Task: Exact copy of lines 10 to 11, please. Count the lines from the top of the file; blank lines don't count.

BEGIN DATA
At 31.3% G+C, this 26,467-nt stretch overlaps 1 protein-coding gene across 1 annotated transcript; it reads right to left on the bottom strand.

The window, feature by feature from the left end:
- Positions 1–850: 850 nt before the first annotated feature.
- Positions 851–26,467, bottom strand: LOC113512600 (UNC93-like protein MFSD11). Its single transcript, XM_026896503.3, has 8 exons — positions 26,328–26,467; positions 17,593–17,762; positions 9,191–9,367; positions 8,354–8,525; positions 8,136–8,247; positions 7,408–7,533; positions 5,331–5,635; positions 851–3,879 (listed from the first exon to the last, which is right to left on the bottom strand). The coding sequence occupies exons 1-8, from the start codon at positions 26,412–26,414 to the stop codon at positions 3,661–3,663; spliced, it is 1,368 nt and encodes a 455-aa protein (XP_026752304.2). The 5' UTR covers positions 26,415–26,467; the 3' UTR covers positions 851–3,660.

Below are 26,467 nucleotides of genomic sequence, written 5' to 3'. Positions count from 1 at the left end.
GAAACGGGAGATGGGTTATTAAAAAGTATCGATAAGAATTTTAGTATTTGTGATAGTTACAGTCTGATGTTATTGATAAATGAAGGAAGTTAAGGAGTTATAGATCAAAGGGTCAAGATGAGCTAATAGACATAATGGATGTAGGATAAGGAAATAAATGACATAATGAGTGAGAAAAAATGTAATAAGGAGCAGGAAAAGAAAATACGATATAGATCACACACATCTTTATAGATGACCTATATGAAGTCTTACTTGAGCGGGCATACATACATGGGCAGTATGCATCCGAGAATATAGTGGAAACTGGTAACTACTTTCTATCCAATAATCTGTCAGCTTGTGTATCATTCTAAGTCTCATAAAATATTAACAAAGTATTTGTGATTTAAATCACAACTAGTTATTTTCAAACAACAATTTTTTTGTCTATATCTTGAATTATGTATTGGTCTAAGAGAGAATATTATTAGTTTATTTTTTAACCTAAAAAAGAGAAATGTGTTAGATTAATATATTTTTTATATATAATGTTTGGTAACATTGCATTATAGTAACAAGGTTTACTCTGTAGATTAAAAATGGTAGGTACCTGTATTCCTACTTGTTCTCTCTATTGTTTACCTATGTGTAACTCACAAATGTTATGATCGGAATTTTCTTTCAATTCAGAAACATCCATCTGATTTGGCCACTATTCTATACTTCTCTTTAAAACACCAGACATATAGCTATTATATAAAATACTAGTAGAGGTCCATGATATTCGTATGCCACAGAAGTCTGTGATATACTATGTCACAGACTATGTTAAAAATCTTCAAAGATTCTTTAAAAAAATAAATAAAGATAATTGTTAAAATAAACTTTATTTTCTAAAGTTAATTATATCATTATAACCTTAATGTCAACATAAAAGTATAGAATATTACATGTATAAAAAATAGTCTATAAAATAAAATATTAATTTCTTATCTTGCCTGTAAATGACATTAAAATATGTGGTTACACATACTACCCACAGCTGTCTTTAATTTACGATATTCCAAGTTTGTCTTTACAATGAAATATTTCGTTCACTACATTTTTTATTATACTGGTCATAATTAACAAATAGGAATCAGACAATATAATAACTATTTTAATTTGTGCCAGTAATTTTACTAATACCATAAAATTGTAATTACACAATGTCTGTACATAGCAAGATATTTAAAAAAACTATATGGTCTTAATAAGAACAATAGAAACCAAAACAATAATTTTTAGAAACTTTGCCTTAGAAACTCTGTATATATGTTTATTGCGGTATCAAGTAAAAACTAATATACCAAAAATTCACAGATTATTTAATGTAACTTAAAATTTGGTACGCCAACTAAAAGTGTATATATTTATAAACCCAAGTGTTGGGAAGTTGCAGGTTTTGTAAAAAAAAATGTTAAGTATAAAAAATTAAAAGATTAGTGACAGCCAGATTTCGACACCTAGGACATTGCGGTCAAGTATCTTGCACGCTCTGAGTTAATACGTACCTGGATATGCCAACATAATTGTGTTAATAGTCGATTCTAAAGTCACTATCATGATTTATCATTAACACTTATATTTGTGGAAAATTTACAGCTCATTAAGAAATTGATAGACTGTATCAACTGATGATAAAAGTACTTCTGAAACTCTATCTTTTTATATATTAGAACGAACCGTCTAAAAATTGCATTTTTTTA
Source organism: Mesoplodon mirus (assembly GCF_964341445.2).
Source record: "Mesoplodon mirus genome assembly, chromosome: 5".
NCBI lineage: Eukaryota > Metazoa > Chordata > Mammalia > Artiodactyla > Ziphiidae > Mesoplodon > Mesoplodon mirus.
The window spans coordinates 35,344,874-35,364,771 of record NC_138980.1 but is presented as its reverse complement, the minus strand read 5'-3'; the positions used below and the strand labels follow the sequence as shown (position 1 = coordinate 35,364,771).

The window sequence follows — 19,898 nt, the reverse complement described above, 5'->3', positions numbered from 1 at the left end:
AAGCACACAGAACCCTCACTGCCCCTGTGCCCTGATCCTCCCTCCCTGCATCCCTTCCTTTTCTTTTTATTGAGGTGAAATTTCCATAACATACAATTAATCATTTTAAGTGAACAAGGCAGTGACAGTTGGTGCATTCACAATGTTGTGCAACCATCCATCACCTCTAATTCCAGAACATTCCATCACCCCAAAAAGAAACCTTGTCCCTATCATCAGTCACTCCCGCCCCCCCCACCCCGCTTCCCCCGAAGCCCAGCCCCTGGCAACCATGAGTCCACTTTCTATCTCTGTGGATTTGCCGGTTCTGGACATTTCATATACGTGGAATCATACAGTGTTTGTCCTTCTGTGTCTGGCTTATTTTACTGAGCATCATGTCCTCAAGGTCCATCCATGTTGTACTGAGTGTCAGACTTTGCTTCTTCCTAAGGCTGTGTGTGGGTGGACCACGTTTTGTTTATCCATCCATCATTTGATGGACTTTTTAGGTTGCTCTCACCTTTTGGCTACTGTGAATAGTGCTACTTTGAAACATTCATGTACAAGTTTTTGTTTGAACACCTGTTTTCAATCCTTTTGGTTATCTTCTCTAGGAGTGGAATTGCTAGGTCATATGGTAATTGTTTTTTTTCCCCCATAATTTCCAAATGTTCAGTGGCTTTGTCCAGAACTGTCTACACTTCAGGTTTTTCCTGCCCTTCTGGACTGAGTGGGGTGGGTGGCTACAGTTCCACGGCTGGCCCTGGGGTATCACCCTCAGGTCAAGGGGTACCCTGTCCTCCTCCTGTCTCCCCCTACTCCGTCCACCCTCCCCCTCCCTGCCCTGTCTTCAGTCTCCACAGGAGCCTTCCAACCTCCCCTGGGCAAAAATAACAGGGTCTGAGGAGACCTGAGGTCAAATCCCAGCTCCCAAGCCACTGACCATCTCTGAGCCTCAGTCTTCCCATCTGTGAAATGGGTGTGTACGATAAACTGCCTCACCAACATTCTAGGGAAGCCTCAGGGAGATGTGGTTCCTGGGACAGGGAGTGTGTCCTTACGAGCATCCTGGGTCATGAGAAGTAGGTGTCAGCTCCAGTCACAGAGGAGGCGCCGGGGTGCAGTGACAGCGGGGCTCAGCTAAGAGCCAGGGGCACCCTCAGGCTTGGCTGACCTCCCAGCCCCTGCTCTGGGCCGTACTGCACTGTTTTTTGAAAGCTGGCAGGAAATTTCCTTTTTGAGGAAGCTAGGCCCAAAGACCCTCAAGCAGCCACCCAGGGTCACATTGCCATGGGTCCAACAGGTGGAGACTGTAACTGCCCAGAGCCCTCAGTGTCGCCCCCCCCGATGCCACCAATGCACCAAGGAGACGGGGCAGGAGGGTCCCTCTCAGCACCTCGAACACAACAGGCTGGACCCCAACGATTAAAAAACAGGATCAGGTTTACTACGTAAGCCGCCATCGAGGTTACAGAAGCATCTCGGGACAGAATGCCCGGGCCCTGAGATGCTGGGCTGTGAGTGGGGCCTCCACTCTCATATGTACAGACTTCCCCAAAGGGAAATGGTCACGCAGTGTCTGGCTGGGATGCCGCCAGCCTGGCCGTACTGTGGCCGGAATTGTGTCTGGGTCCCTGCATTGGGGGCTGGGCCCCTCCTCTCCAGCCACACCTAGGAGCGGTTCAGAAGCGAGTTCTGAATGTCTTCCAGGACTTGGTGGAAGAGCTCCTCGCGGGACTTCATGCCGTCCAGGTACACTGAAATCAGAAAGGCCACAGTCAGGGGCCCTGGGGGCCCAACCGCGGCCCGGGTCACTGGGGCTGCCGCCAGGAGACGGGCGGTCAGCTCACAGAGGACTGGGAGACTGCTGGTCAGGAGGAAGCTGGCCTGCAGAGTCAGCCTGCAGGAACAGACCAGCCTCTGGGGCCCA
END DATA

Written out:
The window spans coordinates 35,344,874-35,364,771 of record NC_138980.1 but is presented as its reverse complement, the minus strand read 5'-3'; the positions used below and the strand labels follow the sequence as shown (position 1 = coordinate 35,364,771).

The window sequence follows — 19,898 nt, the reverse complement described above, 5'->3', positions numbered from 1 at the left end: